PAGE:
825, 835 (6th Cir. 2016)(quoting
Coldiron v. Comm’r of Soc.
Sec., 391 F. App’x 435, 443 (6th Cir. 2010)).
But see Shilo v.
Comm'r of Soc. Sec., 600 F. App’x 956, 959 (6th Cir. 2015)
determinations . . . .”).
Here, the ALJ gave great weight to
the opinions of the two medical consultants who may not have
reference Johnson’s weight several times.
The court finds this
to be sufficient consideration of obesity.
See Coldiron, 391 F.
claimant’s weight as indicative that the source had considered
the claimant’s obesity); Bledsoe, 165 F. App'x at 412 (finding
that an ALJ considered a claimant’s obesity because the ALJ
contained the caption “alleged impairment: obesity”).
Proper use of GAF Scores
Johnson claims that the ALJ should not have considered her
GAF score as a basis for reducing the severity of her mental
Johnson a GAF score of 45 to 50.
The ALJ mentioned this score
in his order, but there is no indication that the ALJ relied on
it either to increase or decrease the severity of Johnson’s
mental health impairments.
On top of which, ALJs are allowed to
essential to the RFC's accuracy,’ it nevertheless ‘may be of
considerable help to the ALJ in formulating the RFC.’” (quoting
Howard v. Comm'r of Soc. Sec., 276 F.3d 235, 241 (6th Cir.
Thus, the court finds that the ALJ did not err by
mentioning Johnson’s GAF score.
Function-by-Function Requirement of RFC Analysis
reversible error by failing to include a function-by-function
assessment of all exertional and nonexertional factors impacting
her RFC as required by SSR 96-8p.
In his analysis of Johnson’s
RFC, the ALJ noted that Johnson claimed her impairments affected
tasks, concentrate, and understand and follow instructions.
The ALJ then considered the objective medical records
related to Johnson’s diabetes and hypertension, the exertional
descriptions of her daily activities.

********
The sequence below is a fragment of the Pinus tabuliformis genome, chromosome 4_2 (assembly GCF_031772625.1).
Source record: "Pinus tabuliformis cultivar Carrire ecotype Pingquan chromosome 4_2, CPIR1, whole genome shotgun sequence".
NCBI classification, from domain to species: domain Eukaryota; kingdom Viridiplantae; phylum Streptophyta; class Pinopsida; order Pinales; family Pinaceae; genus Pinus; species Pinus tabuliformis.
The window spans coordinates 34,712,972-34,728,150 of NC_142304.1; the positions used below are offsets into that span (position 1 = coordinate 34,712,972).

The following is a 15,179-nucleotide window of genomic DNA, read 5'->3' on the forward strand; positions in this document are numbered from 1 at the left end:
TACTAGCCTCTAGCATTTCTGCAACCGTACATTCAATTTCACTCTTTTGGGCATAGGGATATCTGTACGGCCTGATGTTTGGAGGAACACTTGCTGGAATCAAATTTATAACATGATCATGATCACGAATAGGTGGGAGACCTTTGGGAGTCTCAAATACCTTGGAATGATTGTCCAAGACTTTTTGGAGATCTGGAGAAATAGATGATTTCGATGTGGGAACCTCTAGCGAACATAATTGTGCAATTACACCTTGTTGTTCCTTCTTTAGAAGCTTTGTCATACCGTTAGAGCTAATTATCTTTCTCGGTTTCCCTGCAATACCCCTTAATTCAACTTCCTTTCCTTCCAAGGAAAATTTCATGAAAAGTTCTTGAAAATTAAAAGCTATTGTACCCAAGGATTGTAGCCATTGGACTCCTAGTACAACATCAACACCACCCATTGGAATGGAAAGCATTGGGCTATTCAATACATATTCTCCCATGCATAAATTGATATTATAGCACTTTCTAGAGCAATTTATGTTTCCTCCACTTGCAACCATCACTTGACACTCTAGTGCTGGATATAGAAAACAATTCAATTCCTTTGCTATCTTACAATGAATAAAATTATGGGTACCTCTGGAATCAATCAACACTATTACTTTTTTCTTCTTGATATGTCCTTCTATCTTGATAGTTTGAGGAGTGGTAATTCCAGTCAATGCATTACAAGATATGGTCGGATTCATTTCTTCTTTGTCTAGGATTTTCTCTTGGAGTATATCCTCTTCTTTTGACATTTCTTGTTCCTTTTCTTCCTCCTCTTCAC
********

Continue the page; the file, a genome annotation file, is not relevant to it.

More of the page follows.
(R. at 17–18.)
perform medium work as defined in 20 [C.F.R. §§] 404.1567(c) and
416.967(c) except she is limited to only simple, routine tasks
with occasional interpersonal contact with coworkers, the public
(R. at 16.)
The SSA requires ALJs to “first identify the [claimant’s]
functional limitations or restrictions and assess his or her
work-related abilities on a function-by-function basis” before
assigning the claimant an exertional level of work.
8p, 1996 WL 374184, *1.
See SSR 96-
However, there is a difference “between
what an ALJ must consider and what an ALJ must discuss in a
Delgado v. Comm'r of Soc. Sec., 30 F. App'x
542, 547–48 (6th Cir. 2002).
While ALJs must consider each
function individually, they are “not required to discuss each
function” in their decisions.
Lundby v. Comm'r of Soc. Sec.,
No. 16-13508, 2018 WL 1516915, at *6 (E.D. Mich. Mar. 28, 2018);
Pendergrass v. Berryhill, No. 1:16-CV-145, 2018 WL 1460867, at
*10 (E.D. Tenn. Mar. 23, 2018); Kees v. Comm'r of Soc. Sec., No.
3:16-CV-488-DJH-DW, 2018 WL 1411021, at *4 (W.D. Ky. Mar. 20,
2018); Long v. Comm'r of Soc. Sec., No. 3:16-CV-03089-TMP, 2018
WL 456209, at *13 (N.D. Ohio Jan. 16, 2018).
Instead, the ALJs
must “articulate how the evidence in the record supports the RFC
sustained work-related activities, and explain the resolution of
any inconsistencies in the record.”
Delgado, 30 F. App'x at 548
(Table), No. 00-1995, slip op. 5 (3d Cir. Dec. 19, 2000)); Rudd
v. Comm'r of Soc. Sec., 531 F. App'x 719, 729 (6th Cir. 2013).
examined the evidence in the record, determined what limitations
impaired Johnson’s ability to work, and resolved inconsistencies
in the record.
It is also evident from the ALJ’s description of
limitations before assigning her an RFC to perform medium work.
Thus, the court finds that the
ALJ complied with procedural
requirements when assessing Johnson’s RFC.
For the foregoing reasons, the Commissioner’s decision that
Johnson is not disabled is affirmed.
IT IS SO ORDERED.
s/ Tu M. Pham
TU M. PHAM
United States Magistrate Judge
April 12, 2018